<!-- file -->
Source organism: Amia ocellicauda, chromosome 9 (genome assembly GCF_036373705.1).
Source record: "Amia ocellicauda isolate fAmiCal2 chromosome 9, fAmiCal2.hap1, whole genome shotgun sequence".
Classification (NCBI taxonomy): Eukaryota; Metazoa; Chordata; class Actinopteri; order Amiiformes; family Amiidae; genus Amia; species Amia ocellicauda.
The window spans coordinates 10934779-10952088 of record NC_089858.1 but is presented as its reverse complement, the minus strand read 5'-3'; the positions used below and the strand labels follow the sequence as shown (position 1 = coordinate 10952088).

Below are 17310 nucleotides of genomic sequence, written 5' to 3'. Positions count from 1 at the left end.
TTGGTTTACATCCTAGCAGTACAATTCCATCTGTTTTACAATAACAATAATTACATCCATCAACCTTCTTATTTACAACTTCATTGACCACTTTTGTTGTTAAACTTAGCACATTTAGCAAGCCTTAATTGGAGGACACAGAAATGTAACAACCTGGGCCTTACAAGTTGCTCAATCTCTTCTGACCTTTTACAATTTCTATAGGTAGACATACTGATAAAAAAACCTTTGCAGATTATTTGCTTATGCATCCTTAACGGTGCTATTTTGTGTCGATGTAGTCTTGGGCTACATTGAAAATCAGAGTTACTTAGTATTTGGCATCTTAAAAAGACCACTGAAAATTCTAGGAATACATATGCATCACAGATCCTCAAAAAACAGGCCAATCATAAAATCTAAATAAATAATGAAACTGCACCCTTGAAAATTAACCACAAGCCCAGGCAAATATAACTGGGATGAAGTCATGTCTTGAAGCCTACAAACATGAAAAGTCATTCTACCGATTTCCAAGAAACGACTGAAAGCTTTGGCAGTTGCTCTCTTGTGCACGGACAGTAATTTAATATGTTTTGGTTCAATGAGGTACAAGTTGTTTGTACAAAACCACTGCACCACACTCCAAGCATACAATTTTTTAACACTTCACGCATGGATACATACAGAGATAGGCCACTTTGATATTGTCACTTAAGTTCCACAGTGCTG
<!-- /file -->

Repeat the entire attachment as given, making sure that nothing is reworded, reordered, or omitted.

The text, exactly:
Source organism: Amia ocellicauda, chromosome 9 (genome assembly GCF_036373705.1).
Source record: "Amia ocellicauda isolate fAmiCal2 chromosome 9, fAmiCal2.hap1, whole genome shotgun sequence".
Classification (NCBI taxonomy): Eukaryota; Metazoa; Chordata; class Actinopteri; order Amiiformes; family Amiidae; genus Amia; species Amia ocellicauda.
The window spans coordinates 10934779-10952088 of record NC_089858.1 but is presented as its reverse complement, the minus strand read 5'-3'; the positions used below and the strand labels follow the sequence as shown (position 1 = coordinate 10952088).

Below are 17310 nucleotides of genomic sequence, written 5' to 3'. Positions count from 1 at the left end.
TTGGTTTACATCCTAGCAGTACAATTCCATCTGTTTTACAATAACAATAATTACATCCATCAACCTTCTTATTTACAACTTCATTGACCACTTTTGTTGTTAAACTTAGCACATTTAGCAAGCCTTAATTGGAGGACACAGAAATGTAACAACCTGGGCCTTACAAGTTGCTCAATCTCTTCTGACCTTTTACAATTTCTATAGGTAGACATACTGATAAAAAAACCTTTGCAGATTATTTGCTTATGCATCCTTAACGGTGCTATTTTGTGTCGATGTAGTCTTGGGCTACATTGAAAATCAGAGTTACTTAGTATTTGGCATCTTAAAAAGACCACTGAAAATTCTAGGAATACATATGCATCACAGATCCTCAAAAAACAGGCCAATCATAAAATCTAAATAAATAATGAAACTGCACCCTTGAAAATTAACCACAAGCCCAGGCAAATATAACTGGGATGAAGTCATGTCTTGAAGCCTACAAACATGAAAAGTCATTCTACCGATTTCCAAGAAACGACTGAAAGCTTTGGCAGTTGCTCTCTTGTGCACGGACAGTAATTTAATATGTTTTGGTTCAATGAGGTACAAGTTGTTTGTACAAAACCACTGCACCACACTCCAAGCATACAATTTTTTAACACTTCACGCATGGATACATACAGAGATAGGCCACTTTGATATTGTCACTTAAGTTCCACAGTGCTG